The United States has come a long way as a society. Our country has not only grown economically, but also morally as well. While discrimination and prejudice still plague our nation today, these issues are nowhere near what they used to be during America’s early years. It seems that most modern citizens understand the importance of tolerance. Except, of course, those that still think it’s okay to mock little girls with cerebral palsy.
It’s hard not to read that sentence twice. But yes, it’s true. A 43-year-old Ohio man by the name of William Bailey was caught on tape derisively mimicking the physical symptoms of cerebral palsy. His actions were allegedly meant to make fun of Hope Holcomb-Knight, 10, who has the condition. Hope’s mother recorded the incident on her iPod camera. Bailey was at a school bus stop at the time picking up his son and can be seen in the video walking with a limp while pounding his chest, physical symptoms typical in those afflicted with cerebral palsy.
As you can probably imagine, Bailey’s alleged antics didn’t sit very well with Hope’s family. Her mother posted the video online, viewable here. It soon went viral and a public outcry followed. Hope’s mother then filed a complaint with city prosecutors who, surprisingly, pressed charges against Bailey. And even more surprising is that Bailey was actually convicted and sentenced to a month in jail, ostensibly for taunting Hope.
In Bailey’s defense, he claims that he was only reacting to name-calling directed toward his 9-year-old son. The incident was apparently the result of a culmination of rising tensions between the two families. Regardless, the more interesting aspect of this story is how a person can be criminally prosecuted for taunting another person. Well, prosecutors figured out a way. They charged Bailey with disorderly conduct and aggravated menacing, both misdemeanors in Ohio.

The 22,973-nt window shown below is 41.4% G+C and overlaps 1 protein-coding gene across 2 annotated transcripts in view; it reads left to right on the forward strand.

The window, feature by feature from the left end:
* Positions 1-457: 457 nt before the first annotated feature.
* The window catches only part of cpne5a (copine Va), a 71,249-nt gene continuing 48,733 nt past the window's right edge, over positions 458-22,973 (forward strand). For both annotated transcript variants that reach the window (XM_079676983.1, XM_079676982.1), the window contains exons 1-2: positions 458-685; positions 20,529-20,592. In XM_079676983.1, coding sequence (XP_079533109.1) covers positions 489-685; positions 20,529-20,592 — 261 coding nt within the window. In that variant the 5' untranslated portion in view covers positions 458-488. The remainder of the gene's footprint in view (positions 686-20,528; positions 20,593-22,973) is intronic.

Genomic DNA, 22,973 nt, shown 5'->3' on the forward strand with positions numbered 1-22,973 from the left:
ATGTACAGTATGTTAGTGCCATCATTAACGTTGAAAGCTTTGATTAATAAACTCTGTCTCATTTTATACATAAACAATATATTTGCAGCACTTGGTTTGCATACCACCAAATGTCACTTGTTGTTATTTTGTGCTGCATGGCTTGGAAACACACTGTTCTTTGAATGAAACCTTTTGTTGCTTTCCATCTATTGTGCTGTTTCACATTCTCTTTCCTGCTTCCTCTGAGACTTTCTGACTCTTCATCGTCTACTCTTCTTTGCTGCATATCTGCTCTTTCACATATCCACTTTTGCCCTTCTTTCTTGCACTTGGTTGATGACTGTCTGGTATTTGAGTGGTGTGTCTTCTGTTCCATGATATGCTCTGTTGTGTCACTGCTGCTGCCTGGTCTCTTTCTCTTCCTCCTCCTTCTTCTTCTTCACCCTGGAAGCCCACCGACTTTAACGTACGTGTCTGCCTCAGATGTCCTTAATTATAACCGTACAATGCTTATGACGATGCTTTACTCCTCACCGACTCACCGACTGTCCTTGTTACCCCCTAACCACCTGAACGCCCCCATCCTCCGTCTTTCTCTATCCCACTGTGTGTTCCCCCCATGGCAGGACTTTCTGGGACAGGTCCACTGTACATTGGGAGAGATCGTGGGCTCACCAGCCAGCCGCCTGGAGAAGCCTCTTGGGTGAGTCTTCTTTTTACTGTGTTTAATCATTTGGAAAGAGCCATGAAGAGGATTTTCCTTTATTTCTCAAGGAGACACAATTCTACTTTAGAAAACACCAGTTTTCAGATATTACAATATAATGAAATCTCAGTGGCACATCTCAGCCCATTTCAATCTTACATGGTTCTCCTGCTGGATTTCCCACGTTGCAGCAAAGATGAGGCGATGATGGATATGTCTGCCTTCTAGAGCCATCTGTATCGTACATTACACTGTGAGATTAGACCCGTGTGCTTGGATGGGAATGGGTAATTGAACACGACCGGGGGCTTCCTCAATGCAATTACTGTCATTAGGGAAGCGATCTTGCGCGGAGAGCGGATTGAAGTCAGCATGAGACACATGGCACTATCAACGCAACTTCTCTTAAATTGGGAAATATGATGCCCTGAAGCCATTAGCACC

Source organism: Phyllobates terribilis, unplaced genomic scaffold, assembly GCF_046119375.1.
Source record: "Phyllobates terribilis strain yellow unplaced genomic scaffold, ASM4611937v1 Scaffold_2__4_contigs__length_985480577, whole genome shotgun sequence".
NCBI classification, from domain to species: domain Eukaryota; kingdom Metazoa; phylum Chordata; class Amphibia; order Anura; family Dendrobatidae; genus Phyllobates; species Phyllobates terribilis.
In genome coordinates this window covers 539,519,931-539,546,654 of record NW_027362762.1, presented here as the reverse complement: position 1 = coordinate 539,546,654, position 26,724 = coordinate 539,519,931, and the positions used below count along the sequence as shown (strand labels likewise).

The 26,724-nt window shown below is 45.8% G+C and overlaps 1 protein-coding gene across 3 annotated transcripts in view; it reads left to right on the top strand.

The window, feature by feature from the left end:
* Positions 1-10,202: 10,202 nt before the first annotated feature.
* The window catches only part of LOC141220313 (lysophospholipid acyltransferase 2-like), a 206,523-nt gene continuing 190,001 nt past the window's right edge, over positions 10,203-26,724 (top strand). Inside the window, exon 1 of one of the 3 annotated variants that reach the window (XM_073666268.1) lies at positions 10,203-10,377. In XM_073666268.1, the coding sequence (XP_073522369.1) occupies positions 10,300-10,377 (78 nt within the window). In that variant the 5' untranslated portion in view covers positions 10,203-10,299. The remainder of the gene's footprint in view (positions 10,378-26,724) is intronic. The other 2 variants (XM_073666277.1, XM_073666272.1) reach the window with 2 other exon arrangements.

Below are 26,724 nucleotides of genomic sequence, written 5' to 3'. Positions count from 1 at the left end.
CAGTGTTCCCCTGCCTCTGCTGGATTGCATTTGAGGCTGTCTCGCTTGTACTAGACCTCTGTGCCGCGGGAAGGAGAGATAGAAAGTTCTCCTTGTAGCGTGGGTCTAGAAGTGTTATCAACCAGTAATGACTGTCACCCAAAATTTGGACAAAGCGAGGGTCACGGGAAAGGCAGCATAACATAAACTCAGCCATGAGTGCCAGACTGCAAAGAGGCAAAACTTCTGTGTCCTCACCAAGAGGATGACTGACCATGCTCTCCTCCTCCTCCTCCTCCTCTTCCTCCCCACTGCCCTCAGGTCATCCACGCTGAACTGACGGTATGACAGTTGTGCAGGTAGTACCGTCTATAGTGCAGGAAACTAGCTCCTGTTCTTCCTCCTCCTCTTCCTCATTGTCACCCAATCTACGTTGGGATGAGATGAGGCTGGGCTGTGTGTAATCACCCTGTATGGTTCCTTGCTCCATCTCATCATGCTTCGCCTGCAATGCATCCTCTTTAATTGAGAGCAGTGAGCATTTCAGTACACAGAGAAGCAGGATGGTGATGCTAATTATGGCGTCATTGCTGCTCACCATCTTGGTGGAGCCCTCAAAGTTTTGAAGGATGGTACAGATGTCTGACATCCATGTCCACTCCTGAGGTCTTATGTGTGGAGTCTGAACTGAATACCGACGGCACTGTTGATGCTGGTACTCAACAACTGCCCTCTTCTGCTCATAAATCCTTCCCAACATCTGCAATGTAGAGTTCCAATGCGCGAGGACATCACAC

We’ve talked about disorderly conduct many times before. It’s basically a catch-all law that prohibits any conduct that’s likely to cause public alarm and/or annoyance. In Bailey’s case, his alleged cerebral palsy mocking was sufficient to secure a conviction under the state’s statue. However, what’s odd here is that in Ohio a disorderly conduct conviction doesn’t allow for any jail time. Bailey was actually put behind bars because of his aggravated menacing conviction.
Aggravated menacing is basically a form of assault where a defendant causes another to believe that they will cause serious physical harm to that person or their family. Hope’s mother claimed Bailey threatened to choke her with a chain on the same day of the original incident. And this was actually the charge that landed Bailey a jail sentence.
Now you may be thinking that we pulled a switcheroo on you, what with our attention-grabbing headline. “Wait, Bailey was jailed for menacing, not taunting a cerebral palsy girl. You sneaky blogger, stop trying to drive traffic to your website!” However, before you jump to conclusions, the chief assistant city prosecutor for the case actually admitted that Bailey’s alleged mockery was a major factor in securing his jail sentence. Have a little faith in us, geez.
Of course, what this also means is that a somewhat disturbing precedent has been set against the rights of Ohioans. While Bailey’s alleged actions were no doubt heinous and he should be reprimanded in some way for them, jail isn’t necessarily the best way. After all, people make fun of others every day. People also curse each other out and do all manner of rude things to each other, too. What of these people?
Theoretically, Bailey’s conviction could serve as a basis to help justify disorderly conduct and/or menacing convictions for these folks as well. In which case, where does the line get drawn? Certainly, no rational person would agree that making fun of a child with cerebral palsy is acceptable behavior, but how about an overly sensitive person with irritable bowel syndrome or a bad haircut? Such a person could undergo a similar level of trauma as Hope, but should they be able to secure convictions against their mockers, too?
Probably not, but as you can see, the line is murky at best. While there is no word yet on whether Bailey plans to appeal his sentence, as it stands, his conviction sets an uneasy justification against the basic rights of citizens. Certainly, our world would be much better without jerks. But much like our eventual robot overlords will surmise, everyone can be considered a jerk.